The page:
Yevonde by Yevonde
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dye transfer print, 1940
14 7/8 in. x 12 in. (378 mm x 305 mm)
© National Portrait Gallery, London
Yevonde (1893–1975) was the professional name of Yevonde Cumbers. She was an innovator in photographic technique and Pioneer A person who is the first to do, discover, or study something. colour photography before other professional photographers had begun to take it seriously. She specialised in portraits and Still life A work of art showing arrangements of objects such as flowers or fruit. , experimenting with backgrounds, props, composition and lighting to create dramatic photographs. Her catchphrase was ‘be original or die!’
Yevonde continued to experiment with photographic processes and techniques throughout her 60-year career.
Analysing the portrait
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Look carefully at the portrait. Take your time – look at it for at least a whole minute. What can you see?
- Yevonde sits behind an empty gold frame, like those that surround traditional paintings.
- She is sitting side-on but facing the camera. This is a Conventional Following what is traditional or the way something has been done for a long time. and familiar Pose A particular position in which somebody stands or sits to have their portrait made. for a photographic portrait (have you ever Pose A particular position in which somebody stands or sits to have their portrait made. like this for a school photograph?). However, this is the only aspect of the portrait that is conventional.
- Yevonde has staged the portrait using a creative arrangement of objects, and dramatic lighting. The way she uses the empty gold frame seems almost playful. This all makes her portrait look like a Contemporary Following modern ideas in style or design. artwork.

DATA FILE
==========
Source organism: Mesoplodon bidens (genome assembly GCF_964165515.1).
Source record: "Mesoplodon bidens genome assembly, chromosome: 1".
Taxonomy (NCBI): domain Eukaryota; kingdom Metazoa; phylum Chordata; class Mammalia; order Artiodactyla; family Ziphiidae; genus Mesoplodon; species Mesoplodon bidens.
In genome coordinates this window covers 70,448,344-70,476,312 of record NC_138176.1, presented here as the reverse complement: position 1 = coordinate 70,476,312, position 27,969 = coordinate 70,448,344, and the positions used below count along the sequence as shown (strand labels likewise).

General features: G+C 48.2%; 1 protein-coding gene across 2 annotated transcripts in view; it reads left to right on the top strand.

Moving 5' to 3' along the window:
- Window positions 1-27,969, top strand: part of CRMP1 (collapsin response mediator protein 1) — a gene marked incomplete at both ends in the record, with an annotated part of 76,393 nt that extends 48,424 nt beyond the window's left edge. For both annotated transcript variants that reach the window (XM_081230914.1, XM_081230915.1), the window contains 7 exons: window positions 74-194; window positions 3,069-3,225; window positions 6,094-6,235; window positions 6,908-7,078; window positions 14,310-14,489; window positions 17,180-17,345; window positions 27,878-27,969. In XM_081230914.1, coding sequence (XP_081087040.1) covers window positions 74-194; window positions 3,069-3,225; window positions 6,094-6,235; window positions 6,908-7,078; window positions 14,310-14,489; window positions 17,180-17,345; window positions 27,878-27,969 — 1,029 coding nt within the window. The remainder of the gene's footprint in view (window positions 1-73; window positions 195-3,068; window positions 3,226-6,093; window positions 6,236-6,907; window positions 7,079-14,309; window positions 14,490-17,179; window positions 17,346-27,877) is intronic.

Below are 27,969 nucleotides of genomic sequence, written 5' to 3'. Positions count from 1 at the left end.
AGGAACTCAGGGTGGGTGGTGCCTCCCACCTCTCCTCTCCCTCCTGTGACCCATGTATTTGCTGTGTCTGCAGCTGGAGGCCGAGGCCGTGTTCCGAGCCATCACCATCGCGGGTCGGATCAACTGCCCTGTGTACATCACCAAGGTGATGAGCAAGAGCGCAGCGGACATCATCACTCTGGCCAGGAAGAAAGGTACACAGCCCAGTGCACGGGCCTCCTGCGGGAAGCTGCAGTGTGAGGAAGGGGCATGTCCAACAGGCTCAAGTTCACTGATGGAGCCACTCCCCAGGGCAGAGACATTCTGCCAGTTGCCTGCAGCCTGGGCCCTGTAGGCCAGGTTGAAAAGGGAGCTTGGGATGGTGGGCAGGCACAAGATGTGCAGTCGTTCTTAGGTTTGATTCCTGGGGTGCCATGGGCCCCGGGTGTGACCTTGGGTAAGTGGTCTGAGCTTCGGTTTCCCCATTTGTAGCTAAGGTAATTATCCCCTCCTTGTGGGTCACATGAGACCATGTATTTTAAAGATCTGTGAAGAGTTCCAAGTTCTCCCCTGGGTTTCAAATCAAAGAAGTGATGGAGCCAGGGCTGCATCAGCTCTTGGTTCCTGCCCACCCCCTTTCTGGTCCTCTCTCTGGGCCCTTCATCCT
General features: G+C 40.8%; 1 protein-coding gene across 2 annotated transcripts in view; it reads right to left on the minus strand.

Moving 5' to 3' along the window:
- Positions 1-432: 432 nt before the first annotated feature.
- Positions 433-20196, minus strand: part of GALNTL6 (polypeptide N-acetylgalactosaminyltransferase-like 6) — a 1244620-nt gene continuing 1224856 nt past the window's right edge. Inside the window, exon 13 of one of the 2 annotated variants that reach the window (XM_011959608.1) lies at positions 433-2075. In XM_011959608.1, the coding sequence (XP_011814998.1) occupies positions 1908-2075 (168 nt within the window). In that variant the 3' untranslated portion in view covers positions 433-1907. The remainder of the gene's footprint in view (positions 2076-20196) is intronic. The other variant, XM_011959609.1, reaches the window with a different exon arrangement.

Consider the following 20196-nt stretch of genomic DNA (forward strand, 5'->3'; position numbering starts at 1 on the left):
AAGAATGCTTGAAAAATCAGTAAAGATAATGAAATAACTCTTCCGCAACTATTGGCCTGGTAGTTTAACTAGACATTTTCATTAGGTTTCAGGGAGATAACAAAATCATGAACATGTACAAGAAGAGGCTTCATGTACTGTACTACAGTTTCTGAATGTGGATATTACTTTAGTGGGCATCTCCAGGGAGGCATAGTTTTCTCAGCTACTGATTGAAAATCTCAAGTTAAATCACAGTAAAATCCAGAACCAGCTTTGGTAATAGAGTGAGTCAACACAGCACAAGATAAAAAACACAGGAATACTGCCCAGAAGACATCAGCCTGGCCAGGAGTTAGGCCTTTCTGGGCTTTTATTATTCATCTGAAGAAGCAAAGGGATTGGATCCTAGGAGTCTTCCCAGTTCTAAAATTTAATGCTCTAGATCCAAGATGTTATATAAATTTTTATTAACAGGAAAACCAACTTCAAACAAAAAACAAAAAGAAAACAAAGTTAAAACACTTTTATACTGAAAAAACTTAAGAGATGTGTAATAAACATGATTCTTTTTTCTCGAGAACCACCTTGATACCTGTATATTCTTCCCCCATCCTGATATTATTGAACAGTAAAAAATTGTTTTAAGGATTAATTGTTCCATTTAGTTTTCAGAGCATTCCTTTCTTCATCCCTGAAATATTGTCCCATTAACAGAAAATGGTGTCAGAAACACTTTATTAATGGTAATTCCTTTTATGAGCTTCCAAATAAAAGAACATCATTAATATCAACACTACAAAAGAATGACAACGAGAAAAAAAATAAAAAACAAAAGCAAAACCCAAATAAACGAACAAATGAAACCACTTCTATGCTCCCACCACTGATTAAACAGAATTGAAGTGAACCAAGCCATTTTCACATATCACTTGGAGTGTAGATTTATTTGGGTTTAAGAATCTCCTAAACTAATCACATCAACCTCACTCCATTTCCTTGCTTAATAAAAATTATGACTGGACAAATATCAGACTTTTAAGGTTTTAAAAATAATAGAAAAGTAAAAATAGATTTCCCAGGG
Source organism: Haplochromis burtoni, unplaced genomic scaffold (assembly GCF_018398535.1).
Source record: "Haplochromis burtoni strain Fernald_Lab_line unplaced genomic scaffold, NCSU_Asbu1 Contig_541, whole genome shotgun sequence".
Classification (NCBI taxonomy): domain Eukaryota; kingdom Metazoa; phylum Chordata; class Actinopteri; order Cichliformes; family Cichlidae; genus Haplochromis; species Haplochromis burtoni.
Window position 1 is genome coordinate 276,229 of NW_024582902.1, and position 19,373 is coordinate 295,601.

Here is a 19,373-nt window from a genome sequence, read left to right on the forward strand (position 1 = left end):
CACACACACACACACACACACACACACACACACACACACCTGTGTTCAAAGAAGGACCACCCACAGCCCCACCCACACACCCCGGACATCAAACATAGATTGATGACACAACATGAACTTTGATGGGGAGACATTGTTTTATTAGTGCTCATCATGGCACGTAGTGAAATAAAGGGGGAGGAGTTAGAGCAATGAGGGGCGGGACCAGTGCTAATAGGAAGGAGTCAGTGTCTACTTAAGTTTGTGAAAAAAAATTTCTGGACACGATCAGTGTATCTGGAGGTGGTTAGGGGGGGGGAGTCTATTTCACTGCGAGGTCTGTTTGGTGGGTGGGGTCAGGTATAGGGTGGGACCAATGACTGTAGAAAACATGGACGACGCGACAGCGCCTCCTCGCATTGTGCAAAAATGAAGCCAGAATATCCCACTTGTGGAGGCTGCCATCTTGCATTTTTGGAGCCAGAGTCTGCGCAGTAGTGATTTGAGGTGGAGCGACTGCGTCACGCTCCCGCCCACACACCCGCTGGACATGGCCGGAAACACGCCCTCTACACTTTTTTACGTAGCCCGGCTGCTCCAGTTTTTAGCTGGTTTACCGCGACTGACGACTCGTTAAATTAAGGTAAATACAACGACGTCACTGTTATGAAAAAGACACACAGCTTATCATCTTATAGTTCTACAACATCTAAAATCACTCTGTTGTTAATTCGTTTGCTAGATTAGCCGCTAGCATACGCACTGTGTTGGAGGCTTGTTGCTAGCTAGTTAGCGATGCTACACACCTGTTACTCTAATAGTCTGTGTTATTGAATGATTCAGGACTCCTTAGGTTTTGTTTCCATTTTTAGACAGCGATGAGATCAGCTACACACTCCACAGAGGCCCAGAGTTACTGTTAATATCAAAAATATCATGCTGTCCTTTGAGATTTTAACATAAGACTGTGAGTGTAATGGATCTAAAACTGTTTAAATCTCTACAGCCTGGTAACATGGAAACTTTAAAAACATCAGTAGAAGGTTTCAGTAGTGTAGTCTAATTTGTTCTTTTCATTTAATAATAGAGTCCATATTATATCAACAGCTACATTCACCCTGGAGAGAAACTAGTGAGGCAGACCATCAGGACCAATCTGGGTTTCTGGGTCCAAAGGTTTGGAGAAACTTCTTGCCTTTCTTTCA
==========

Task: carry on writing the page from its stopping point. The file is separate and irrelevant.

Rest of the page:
- It is very different from the reserved portraits of people in stiff poses that we might expect to see from this time.
- Yevonde has surrounded herself with the tools of her trade as a photographer. These props reflect Yevonde’s passion for photography and reveal her in-depth knowledge of its processes and techniques.
- Bottles of chemicals are grouped to one side of the gold frame. Chemicals are used in the process of Analogue photography Photography that uses chemical processes to capture an image on film, paper, or even a glass plate. , especially in colour processes, with which Yevonde experimented.
- She wears a protective plastic glove on her right hand. This shows us that she took a hands-on approach to the photographic process.
- She holds a photographic negative in her gloved hand. We can also see camera lenses and rubber air puffers (used for blowing dust from lenses and other sensitive camera equipment) grouped in front of the frame.
- There is photo-developing equipment to the side of the gold frame and shutter-release cables draped over it.
- Lightbulbs hang either side of the frame. These perhaps symbolise light, which is essential to the photographic process.
- Yevonde wears a heavy chain and key around her neck. These perhaps symbolise that, as a successful photographer and businesswoman, she had found the key to the chains that often hold women back.
- A butterfly is attached to the shutter-release cords around the gold frame. As well as adding a pop of bright colour, the butterfly may symbolise freedom or luck.
- Above Yevonde, and attached to the gold frame is her portrait of the Duchess of Wellington, an important client. It belongs to a series of portraits in which Yevonde Pose A particular position in which somebody stands or sits to have their portrait made. her The person in a portrait A person who sits or stands somewhere so that somebody can paint a picture of them or photograph them. as goddesses, making a positive statement about the power of women.
- The gold frame suggests historical paintings. Yevonde places herself within the frame, perhaps implying that she is following in this tradition of great, Old Master A skilled and distinguished artist, active between the 1200s and 1600s in Europe. painters.
- Yevonde has used a strong light source behind the frame, placing it low down to light up the background. This creates a dramatic mood, with bright areas and dark shadows, and her figure is sharply outlined.
- The light creates the illusion that the space within the frame is separate from the rest of the photograph, revealing Yevonde’s playful approach to portraiture.